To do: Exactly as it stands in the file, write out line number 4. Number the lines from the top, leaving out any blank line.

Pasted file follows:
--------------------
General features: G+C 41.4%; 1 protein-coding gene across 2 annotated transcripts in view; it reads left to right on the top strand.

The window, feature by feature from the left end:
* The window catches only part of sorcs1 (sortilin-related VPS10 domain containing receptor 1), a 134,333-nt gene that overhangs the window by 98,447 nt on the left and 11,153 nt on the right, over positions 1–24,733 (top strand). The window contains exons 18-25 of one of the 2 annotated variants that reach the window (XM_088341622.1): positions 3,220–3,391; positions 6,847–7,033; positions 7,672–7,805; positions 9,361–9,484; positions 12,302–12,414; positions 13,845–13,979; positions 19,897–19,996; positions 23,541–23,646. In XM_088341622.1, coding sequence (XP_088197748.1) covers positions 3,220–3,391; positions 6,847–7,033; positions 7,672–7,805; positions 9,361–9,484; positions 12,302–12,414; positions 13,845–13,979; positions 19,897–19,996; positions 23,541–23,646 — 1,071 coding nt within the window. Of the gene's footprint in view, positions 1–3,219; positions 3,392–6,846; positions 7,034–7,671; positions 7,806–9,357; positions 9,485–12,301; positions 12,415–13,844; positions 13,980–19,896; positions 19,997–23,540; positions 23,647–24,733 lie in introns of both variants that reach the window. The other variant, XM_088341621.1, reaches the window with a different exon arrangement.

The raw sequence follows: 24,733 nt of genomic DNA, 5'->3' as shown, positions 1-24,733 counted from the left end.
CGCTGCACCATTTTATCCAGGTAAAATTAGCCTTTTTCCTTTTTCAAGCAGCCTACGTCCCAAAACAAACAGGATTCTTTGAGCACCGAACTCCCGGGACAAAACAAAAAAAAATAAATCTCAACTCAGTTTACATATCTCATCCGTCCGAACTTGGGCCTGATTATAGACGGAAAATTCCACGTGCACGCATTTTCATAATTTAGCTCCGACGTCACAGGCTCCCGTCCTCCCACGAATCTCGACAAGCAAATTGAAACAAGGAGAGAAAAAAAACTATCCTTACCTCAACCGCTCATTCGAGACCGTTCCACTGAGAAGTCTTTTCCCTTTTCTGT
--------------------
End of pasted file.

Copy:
The raw sequence follows: 24,733 nt of genomic DNA, 5'->3' as shown, positions 1-24,733 counted from the left end.